MENDEL Come down, David! Don't you hear them shouting for you? [He passes his hand over the wet bench.] Good heavens! You will get rheumatic fever!
DAVID Why have you followed me?
MENDEL Get up, everything is still damp.
DAVID [Rising, gloomily] Yes, there's a damper over everything
MENDEL Nonsense—the rain hasn't damped your triumph in the least. In fact, the more delicate effects wouldn't have gone so well in the open air. Listen!
DAVID Let them shout. Who told you I was up here?
MENDEL Miss Revendal, of course.
DAVID [Agitated] Miss Revendal? How should she know?
MENDEL [Sullenly] She seems to understand your crazy ways.
DAVID [Passing his hand over his eyes] Ah, you never understood me, uncle.... How did she look? Was she pale?
MENDEL Never mind about Miss Revendal. Pappelmeister wants you-the people insist on seeing you. Nobody can quiet them.
DAVID They saw me all through the symphony in my place in the orchestra.
MENDEL They didn't know you were the composer as well
as the first violin. Now Miss Revendal has told them. [Louder applause.] There! Eleven minutes it has gone on-like for an offlce-seeker. You must come and show yourself.
DAVID I won't-I'm not an office-seeker. Leave me to my misery.
MENDEL Your misery? With all this glory and greatness opening before you? Wait till you're my age- [Shouts of "QUIXANO!"] You hear? What is to be done with them?
DAVID Send somebody on the platform to remind them this is the interval for refreshments.
MENDEL Don't be cynical. You know your dearest wish was to melt these simple souls with your music. And now-
DAVID Now I have only made my own stony.
MENDEL You are right. You are stone all over-ever since you came back home to us. Turned into a pillar of salt, mother says-like Lot's wife.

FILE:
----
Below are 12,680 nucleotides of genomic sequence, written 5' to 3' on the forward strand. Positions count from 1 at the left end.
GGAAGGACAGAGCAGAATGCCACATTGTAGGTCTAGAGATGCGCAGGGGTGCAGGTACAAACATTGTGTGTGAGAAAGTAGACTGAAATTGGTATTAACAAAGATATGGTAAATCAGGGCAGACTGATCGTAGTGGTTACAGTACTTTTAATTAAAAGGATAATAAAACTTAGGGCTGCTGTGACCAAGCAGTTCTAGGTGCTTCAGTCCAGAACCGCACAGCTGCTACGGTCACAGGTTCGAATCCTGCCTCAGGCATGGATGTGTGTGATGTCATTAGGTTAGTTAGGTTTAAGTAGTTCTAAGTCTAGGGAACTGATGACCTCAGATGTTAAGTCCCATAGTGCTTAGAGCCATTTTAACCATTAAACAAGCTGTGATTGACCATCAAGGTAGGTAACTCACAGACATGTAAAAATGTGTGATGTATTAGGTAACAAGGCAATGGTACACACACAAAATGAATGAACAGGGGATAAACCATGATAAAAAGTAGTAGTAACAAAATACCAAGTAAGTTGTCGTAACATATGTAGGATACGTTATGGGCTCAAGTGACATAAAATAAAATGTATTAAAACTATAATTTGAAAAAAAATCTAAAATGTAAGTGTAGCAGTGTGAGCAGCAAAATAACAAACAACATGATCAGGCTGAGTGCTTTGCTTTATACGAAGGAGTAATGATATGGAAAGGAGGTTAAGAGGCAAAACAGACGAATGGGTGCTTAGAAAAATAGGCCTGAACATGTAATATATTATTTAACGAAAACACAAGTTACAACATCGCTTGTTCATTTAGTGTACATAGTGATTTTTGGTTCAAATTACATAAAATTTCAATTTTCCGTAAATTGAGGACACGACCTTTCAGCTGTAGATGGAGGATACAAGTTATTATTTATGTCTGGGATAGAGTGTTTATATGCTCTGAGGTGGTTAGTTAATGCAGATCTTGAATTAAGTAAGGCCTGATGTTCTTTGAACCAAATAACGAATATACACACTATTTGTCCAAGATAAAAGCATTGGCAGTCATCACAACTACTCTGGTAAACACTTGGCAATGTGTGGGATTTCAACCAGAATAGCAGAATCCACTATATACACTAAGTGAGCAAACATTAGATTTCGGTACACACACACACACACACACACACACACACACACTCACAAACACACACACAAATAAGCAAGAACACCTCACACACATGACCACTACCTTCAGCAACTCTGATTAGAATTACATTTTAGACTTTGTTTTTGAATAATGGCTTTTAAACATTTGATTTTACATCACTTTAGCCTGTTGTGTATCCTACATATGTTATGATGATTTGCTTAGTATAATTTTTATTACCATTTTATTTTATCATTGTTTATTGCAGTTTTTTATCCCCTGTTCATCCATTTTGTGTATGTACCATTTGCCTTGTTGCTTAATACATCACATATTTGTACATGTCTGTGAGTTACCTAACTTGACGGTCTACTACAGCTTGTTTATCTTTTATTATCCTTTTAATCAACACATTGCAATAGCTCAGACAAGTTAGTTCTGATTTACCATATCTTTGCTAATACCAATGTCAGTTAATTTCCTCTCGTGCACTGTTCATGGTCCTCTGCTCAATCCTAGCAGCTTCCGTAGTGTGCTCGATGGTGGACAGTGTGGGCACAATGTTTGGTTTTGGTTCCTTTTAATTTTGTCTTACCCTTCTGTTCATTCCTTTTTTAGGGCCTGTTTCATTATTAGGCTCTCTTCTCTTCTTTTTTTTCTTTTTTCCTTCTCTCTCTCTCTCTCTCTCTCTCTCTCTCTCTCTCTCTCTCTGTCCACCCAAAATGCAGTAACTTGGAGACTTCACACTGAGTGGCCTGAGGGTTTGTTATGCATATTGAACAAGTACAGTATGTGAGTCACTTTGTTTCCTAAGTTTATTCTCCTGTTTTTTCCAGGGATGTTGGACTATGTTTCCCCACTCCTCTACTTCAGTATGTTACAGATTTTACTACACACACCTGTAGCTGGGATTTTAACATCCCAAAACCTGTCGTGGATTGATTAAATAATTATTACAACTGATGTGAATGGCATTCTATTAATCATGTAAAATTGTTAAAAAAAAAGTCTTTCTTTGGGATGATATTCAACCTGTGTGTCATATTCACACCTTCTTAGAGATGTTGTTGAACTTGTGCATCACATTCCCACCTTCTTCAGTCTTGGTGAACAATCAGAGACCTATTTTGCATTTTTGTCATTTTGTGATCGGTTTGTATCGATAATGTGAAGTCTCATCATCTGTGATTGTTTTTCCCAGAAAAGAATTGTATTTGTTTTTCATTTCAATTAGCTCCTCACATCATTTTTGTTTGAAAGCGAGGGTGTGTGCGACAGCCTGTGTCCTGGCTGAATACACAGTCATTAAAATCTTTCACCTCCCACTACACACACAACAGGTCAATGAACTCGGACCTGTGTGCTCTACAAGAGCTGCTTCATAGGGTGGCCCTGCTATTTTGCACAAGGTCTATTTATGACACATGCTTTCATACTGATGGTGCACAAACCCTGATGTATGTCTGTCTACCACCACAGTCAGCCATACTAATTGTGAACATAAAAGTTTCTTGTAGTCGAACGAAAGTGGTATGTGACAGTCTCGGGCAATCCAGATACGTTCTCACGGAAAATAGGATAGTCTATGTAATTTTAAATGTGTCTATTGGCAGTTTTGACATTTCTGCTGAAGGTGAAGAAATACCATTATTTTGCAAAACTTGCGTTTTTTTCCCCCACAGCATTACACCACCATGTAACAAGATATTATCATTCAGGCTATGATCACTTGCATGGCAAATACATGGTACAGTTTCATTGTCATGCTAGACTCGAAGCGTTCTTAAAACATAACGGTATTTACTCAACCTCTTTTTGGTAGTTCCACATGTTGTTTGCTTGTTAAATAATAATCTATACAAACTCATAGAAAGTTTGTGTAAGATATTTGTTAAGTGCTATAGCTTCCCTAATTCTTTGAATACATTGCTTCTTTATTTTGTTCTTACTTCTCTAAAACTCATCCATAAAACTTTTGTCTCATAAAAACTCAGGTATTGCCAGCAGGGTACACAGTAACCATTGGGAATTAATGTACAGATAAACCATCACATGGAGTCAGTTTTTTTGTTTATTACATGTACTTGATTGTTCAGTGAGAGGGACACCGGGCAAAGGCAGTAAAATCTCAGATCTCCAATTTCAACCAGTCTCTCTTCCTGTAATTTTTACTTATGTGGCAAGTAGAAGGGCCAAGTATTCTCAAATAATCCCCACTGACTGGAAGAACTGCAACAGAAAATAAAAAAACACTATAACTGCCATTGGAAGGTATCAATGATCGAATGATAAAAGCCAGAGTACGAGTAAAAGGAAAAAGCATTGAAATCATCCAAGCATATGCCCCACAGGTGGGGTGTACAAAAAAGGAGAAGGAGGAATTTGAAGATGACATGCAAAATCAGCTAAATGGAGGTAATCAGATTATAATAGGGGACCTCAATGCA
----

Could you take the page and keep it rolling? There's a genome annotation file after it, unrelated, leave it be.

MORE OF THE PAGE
DAVID That was the punishment for looking backward. Ah, uncle, there's more sense in that old Bible than the Rabbis suspect. Perhaps that is the secret of our people's paralysis-we are always looking backward. [He drops hopelessly into an iron garden-chair behind him.]
MENDEL [Stopping him before he touches the seat] Take care-it's sopping wet. You don't look backward enough. [He takes out his handkerchief and begins drying the chair.]
DAVID [Faintly smiling] I thought you wanted the salt to melt.
MENDEL It is melting a little if you can smile. Do you know, David, I haven't seen you smile since that Purim afternoon?
DAVID You haven't worn a false nose since, uncle. [He laughs bitterly.] Ha! Ha! Ha! Fancy masquerading in America because twenty-five centuries ago the Jews escaped a pogrom in Persia. Two thousand five hundred years ago! Aren't we uncanny? [He drops into the wiped chair.]
MENDEL [Angrily] Better you should leave us altogether than mock at us. I thought it was your Jewish heart that drove you back home to us; but if you are still hankering after Miss Revendal-
DAVID [Pained] Uncle!
MENDEL I'd rather see you marry her than go about like this. You couldn't make the house any gloomier.
DAVID Go back to the concert, please. They have quieted down.
MENDEL [Hesitating] And you?
DAVID Oh, I'm not playing in the popular after-pieces. Pappelmeister guessed I'd be broken up with the stress of my own symphony-he has violins enough.
MENDEL Then you don't want to carry this about. [Taking the violin from DAVID'S arms.]
DAVID [Clinging to it] Don't rob me of my music-it s all I have.
MENDEL You'll spoil it in the wet. I'll take it home.